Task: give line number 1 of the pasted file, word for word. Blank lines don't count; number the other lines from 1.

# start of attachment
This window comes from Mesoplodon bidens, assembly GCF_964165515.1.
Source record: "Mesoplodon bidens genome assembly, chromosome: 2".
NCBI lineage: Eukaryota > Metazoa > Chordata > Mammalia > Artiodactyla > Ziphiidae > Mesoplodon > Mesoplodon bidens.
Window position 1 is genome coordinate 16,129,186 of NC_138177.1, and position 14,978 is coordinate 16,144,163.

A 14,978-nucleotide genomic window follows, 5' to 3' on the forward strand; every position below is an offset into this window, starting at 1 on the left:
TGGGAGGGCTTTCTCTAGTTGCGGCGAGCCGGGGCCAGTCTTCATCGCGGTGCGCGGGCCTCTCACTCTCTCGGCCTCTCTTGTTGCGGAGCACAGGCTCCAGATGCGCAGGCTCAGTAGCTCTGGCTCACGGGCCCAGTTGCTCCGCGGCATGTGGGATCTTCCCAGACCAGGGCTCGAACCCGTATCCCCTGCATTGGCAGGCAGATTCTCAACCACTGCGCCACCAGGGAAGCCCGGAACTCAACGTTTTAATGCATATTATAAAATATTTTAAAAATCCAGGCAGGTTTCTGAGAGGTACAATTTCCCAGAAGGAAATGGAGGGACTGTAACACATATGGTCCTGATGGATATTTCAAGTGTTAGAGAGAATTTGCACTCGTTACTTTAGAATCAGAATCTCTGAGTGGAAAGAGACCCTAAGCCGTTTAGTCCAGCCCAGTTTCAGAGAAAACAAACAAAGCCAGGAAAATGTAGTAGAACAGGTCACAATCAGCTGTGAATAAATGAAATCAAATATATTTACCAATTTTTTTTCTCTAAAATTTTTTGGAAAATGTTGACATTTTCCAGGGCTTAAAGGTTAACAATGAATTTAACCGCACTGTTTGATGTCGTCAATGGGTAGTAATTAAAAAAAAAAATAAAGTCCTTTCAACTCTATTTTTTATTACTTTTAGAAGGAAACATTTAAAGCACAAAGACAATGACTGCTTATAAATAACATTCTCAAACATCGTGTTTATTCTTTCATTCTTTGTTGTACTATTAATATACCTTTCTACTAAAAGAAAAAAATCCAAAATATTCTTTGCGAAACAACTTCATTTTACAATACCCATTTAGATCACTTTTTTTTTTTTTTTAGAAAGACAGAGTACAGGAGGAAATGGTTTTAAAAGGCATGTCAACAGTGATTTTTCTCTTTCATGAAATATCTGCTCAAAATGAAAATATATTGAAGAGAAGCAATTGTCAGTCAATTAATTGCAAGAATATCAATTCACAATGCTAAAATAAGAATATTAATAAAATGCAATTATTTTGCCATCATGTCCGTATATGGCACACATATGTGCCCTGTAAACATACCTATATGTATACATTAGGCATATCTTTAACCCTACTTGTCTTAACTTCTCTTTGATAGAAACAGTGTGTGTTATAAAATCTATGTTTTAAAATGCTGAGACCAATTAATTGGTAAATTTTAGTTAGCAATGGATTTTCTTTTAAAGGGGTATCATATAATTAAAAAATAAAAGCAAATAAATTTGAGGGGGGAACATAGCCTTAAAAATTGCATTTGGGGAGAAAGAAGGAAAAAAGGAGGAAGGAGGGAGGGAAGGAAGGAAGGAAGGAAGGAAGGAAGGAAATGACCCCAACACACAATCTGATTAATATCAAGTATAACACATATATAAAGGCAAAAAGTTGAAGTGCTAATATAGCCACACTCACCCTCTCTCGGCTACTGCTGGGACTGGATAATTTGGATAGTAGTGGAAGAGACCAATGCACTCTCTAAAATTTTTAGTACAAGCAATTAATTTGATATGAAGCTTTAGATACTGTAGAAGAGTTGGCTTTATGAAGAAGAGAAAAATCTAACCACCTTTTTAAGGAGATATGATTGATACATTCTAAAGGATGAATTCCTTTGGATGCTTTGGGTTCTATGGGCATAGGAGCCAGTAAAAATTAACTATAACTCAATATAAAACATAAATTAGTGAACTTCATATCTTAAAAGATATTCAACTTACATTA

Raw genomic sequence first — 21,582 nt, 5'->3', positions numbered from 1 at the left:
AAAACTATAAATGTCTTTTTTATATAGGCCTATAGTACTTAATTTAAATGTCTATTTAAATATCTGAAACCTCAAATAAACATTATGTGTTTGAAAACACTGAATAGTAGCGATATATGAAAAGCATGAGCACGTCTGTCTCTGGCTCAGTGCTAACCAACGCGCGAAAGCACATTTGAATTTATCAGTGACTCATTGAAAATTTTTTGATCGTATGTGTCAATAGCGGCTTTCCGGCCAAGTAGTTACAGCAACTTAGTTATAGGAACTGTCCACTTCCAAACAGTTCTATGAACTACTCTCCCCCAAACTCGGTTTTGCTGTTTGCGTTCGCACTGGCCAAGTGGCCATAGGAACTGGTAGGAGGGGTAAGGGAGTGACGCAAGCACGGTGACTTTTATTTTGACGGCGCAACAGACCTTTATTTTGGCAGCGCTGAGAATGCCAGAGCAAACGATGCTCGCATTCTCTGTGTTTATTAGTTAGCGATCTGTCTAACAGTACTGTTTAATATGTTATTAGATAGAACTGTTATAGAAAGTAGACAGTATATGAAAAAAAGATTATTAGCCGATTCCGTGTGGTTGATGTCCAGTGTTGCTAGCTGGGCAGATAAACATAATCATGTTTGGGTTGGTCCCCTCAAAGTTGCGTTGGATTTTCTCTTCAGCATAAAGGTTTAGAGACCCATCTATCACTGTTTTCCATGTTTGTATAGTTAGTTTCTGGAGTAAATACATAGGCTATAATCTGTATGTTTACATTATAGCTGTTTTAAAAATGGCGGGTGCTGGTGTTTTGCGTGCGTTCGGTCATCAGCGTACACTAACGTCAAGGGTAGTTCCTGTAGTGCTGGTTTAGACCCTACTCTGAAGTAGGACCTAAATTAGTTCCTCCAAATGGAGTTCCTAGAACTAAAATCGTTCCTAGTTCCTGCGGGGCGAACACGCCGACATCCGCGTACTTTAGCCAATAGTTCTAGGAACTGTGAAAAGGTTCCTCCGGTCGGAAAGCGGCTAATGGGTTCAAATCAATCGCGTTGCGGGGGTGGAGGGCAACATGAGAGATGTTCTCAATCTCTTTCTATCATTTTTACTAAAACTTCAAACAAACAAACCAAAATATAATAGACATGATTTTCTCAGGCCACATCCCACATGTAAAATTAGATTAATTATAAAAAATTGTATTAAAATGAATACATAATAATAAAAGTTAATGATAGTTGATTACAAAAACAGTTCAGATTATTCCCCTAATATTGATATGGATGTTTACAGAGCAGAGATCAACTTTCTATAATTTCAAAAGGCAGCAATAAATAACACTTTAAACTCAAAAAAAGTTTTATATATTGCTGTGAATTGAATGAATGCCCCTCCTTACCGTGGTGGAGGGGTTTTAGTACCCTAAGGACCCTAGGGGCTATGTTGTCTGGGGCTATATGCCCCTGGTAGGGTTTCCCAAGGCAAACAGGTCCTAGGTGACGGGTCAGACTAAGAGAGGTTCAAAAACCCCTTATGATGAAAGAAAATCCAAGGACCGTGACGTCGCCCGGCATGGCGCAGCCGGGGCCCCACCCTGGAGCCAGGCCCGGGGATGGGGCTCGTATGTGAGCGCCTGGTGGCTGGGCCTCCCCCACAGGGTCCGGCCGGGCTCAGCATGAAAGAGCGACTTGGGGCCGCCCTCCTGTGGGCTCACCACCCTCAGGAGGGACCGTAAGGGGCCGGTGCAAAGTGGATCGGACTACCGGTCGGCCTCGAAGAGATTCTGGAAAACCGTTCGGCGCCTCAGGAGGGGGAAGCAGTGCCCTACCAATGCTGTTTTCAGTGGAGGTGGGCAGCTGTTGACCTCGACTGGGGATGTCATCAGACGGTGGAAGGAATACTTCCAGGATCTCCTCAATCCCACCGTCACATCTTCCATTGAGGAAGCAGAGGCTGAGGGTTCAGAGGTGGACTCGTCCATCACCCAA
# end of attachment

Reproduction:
This window comes from Mesoplodon bidens, assembly GCF_964165515.1.